Saturday, September 10, 2011

Doing science justice

BBC4's Justice: A Citizen's Guide to the 21st Century was not your average television documentary. After a brief introduction from Harvard professor Michael Sandel, we were straight into his first lecture, listening along with a hall full of undergraduate students as he discussed Aristotle's Politics and its relevance to contemporary moral and political questions. Some concentration was required to follow the lecture; there were no pictures or movies, no interruptions by a friendly narrator to summarise for us in simple terms. It was a challenge for those of us with no background in philosophy or academic politics.

In Beautiful Equations, on the other hand, we were introduced to Einstein's equation by an 'art critic' who boasted about his ignorance of mathematics and found the very concept of equations to be baffling and incomprehensible. He might have been better advised to stick to his usual job, which appeared to involve creating oversized finger-paintings on walls, alarmingly suggestive of giant toddlers running riot. Surely the BBC could have found someone a little more qualified; even, we could dare to imagine, a mathematician? Of course the purpose was not just to present mathematics but explore a connection with art and beauty. But it is probably fair to suggest that there are more mathematicians with a deep knowledge of and genuine interest in the arts, than there are artists proficient in mathematics. The producers perhaps wanted a narrator the ordinary viewer could identify with? But we don't see literary discussions presented by people who can barely read or have never picked up a book. Why is the standard so much lower for maths?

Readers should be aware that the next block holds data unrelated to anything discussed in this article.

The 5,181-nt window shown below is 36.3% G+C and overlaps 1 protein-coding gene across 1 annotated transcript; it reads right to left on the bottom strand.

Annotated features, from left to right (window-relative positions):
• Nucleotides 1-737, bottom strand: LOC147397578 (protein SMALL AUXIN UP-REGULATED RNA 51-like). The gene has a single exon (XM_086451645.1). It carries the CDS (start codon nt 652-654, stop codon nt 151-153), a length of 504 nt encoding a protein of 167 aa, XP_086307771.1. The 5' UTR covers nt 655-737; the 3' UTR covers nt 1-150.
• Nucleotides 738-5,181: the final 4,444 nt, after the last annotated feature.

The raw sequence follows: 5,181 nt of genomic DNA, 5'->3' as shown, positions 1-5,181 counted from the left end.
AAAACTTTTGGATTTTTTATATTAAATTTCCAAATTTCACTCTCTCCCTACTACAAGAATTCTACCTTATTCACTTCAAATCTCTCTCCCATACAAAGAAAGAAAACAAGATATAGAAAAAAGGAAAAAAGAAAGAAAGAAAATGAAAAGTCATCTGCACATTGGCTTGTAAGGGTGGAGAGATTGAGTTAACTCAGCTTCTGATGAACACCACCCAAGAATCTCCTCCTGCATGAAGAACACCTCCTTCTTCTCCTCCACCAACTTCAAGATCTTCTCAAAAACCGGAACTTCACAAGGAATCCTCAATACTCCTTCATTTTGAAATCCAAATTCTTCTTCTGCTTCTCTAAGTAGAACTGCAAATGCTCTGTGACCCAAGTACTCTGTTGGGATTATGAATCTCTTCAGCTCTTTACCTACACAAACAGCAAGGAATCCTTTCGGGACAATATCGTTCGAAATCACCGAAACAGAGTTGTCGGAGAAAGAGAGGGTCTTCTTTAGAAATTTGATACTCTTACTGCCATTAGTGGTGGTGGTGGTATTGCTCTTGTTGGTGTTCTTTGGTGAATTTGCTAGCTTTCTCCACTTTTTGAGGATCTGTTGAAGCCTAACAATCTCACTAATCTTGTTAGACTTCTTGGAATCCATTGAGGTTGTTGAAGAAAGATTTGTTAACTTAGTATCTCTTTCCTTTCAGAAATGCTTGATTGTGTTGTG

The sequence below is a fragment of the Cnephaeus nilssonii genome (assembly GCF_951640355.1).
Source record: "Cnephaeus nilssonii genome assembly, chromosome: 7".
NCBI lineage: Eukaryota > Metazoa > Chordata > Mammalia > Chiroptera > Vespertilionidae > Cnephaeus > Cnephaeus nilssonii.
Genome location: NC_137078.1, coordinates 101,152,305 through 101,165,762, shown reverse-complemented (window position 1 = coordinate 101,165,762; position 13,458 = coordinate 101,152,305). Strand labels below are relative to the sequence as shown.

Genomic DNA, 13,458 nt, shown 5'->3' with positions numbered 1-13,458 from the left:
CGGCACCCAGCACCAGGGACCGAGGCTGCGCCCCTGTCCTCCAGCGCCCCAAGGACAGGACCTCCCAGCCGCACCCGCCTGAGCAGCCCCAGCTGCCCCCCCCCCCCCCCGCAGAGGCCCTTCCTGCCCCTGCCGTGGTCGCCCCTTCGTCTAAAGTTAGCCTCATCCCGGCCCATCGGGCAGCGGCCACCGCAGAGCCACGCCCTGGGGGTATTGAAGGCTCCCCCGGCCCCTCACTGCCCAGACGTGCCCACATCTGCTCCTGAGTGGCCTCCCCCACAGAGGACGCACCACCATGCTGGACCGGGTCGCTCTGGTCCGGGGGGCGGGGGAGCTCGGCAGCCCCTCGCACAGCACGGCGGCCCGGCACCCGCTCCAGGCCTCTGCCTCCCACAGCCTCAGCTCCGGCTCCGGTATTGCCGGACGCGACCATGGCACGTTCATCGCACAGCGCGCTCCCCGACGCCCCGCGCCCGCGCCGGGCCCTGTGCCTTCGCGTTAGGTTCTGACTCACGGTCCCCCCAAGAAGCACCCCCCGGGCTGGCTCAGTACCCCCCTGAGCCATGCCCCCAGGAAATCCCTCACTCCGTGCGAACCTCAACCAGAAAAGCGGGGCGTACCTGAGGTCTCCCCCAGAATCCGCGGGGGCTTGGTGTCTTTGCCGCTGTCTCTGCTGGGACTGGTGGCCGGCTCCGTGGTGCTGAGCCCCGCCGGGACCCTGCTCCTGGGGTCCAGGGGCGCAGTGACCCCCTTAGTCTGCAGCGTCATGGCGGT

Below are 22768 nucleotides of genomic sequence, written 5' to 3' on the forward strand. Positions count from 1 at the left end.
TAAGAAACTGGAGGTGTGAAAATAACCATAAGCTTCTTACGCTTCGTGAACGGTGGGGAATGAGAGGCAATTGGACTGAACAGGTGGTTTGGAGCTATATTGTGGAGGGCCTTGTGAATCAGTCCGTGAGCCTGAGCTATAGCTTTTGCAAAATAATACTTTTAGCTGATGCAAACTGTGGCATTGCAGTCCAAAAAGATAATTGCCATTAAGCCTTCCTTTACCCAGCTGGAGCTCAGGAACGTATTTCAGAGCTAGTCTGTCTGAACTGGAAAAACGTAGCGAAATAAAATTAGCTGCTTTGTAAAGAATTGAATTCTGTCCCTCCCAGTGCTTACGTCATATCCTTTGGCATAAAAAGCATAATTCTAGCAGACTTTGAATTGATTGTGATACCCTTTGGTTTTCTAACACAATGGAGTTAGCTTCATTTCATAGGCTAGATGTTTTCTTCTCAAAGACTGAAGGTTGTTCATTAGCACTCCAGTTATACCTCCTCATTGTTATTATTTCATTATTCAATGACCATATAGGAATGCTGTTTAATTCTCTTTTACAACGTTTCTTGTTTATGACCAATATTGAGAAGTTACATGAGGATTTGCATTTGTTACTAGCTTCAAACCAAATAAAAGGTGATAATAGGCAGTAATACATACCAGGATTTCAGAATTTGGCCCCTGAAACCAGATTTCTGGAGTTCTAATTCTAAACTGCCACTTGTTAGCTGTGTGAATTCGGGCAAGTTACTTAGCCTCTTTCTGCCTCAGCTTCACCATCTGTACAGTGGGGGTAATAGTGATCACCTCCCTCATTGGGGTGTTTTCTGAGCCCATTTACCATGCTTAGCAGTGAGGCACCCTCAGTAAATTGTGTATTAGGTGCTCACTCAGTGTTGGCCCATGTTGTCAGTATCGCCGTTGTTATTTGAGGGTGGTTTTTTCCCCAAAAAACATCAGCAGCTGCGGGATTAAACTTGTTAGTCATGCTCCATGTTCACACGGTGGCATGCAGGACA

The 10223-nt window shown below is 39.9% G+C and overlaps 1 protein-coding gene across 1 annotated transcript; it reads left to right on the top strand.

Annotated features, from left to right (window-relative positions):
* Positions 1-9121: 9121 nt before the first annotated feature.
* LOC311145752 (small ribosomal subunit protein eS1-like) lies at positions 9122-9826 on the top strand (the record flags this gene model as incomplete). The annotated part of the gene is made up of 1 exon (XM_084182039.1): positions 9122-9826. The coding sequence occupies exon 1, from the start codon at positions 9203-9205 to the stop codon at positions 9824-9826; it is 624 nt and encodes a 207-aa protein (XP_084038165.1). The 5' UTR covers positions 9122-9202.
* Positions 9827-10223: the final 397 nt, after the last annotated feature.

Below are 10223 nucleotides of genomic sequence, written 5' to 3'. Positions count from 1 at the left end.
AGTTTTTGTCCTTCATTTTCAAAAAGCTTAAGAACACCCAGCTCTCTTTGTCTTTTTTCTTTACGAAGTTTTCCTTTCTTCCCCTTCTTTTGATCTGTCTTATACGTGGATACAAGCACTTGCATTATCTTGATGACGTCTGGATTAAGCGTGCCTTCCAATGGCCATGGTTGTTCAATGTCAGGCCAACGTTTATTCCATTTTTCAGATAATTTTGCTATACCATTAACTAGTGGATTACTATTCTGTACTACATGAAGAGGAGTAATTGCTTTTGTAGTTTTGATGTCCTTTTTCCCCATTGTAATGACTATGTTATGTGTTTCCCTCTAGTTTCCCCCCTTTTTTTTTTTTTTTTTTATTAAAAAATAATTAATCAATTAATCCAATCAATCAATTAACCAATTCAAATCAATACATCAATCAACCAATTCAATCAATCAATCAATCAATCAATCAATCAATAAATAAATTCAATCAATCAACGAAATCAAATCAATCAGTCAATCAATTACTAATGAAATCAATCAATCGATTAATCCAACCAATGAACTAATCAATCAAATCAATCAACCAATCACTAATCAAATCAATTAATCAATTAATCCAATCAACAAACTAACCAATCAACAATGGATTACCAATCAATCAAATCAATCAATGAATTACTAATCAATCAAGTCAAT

We have certainly seen maths presented by experts. In The Story of Maths, Marcus du Sautoy gave us a fascinating history of mathematicians and their work over the centuries. But his efforts were limited by a bizarre reluctance to allow any actual mathematics into the content. However skilled the communicator, it is just not possible to explain the Riemann hypothesis in any meaningful way without showing the Riemann zeta function or the complex plane, to convey any understanding of the Mandlebrot set without a definition of the set itself, given by its generating equation. To attempt is like trying to describe a great work of literature or poetry without ever using a sentence: a remarkable achievement if you can do it, but why would you wish to?

A similar problem afflicts so much science programming. The BBC's Horizon had good intentions in its recent exploration of 'extreme astronomy'. But it looked and sounded better than it was: we saw sweeping panoramic shots of mountain and desert scenery and dazzling starscapes. Stirring and triumphant music played loudly, while the narrator intoned grand statements about scientists 'uncovering the secrets of the universe'. But so, so little content. And the result as always is that the non-scientist is left with the vague impression of 'scientists are doing some stuff' while the rest of us are frustrated: how does it work? What is the data and how did you process and interpret it? What does it mean?

So let's have some undergraduate lectures from Harvard or Cambridge (or Imperial!) in maths and physics, astronomy, genetics, engineering. Why not? We might not all understand every word, but surely it's better to be challenged and educated occasionally, than patronised and soothed with pretty pictures and music? After all, we have the Landscape Channel for that.